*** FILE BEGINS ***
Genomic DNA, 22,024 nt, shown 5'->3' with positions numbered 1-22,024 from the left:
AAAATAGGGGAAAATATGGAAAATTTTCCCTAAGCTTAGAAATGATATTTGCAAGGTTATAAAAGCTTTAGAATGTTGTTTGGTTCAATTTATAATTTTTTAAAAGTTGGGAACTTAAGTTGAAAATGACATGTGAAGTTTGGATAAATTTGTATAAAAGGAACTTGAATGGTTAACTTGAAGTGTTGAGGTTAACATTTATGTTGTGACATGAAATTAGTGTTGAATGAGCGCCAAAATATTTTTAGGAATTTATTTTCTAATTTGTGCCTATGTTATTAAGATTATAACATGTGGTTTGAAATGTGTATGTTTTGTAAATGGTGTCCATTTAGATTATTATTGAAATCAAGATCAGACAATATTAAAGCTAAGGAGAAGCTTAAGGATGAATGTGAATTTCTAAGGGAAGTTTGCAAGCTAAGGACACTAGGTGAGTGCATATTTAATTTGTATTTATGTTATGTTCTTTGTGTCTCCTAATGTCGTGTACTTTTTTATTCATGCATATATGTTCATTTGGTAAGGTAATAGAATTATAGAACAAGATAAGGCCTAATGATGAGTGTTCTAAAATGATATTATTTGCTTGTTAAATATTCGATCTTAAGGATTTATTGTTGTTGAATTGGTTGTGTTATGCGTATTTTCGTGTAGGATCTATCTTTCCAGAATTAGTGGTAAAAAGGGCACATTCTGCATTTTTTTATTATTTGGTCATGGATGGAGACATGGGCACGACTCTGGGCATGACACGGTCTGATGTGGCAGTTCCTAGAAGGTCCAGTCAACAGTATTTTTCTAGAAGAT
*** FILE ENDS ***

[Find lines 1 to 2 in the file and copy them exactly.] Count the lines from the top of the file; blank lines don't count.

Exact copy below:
Genomic DNA, 22,024 nt, shown 5'->3' with positions numbered 1-22,024 from the left:
AAAATAGGGGAAAATATGGAAAATTTTCCCTAAGCTTAGAAATGATATTTGCAAGGTTATAAAAGCTTTAGAATGTTGTTTGGTTCAATTTATAATTTTTTAAAAGTTGGGAACTTAAGTTGAAAATGACATGTGAAGTTTGGATAAATTTGTATAAAAGGAACTTGAATGGTTAACTTGAAGTGTTGAGGTTAACATTTATGTTGTGACATGAAATTAGTGTTGAATGAGCGCCAAAATATTTTTAGGAATTTATTTTCTAATTTGTGCCTATGTTATTAAGATTATAACATGTGGTTTGAAATGTGTATGTTTTGTAAATGGTGTCCATTTAGATTATTATTGAAATCAAGATCAGACAATATTAAAGCTAAGGAGAAGCTTAAGGATGAATGTGAATTTCTAAGGGAAGTTTGCAAGCTAAGGACACTAGGTGAGTGCATATTTAATTTGTATTTATGTTATGTTCTTTGTGTCTCCTAATGTCGTGTACTTTTTTATTCATGCATATATGTTCATTTGGTAAGGTAATAGAATTATAGAACAAGATAAGGCCTAATGATGAGTGTTCTAAAATGATATTATTTGCTTGTTAAATATTCGATCTTAAGGATTTATTGTTGTTGAATTGGTTGTGTTATGCGTATTTTCGTGTAGGATCTATCTTTCCAGAATTAGTGGTAAAAAGGGCACATTCTGCATTTTTTTATTATTTGGTCATGGATGGAGACATGGGCACGACTCTGGGCATGACACGGTCTGATGTGGCAGTTCCTAGAAGGTCCAGTCAACAGTATTTTTCTAGAAGAT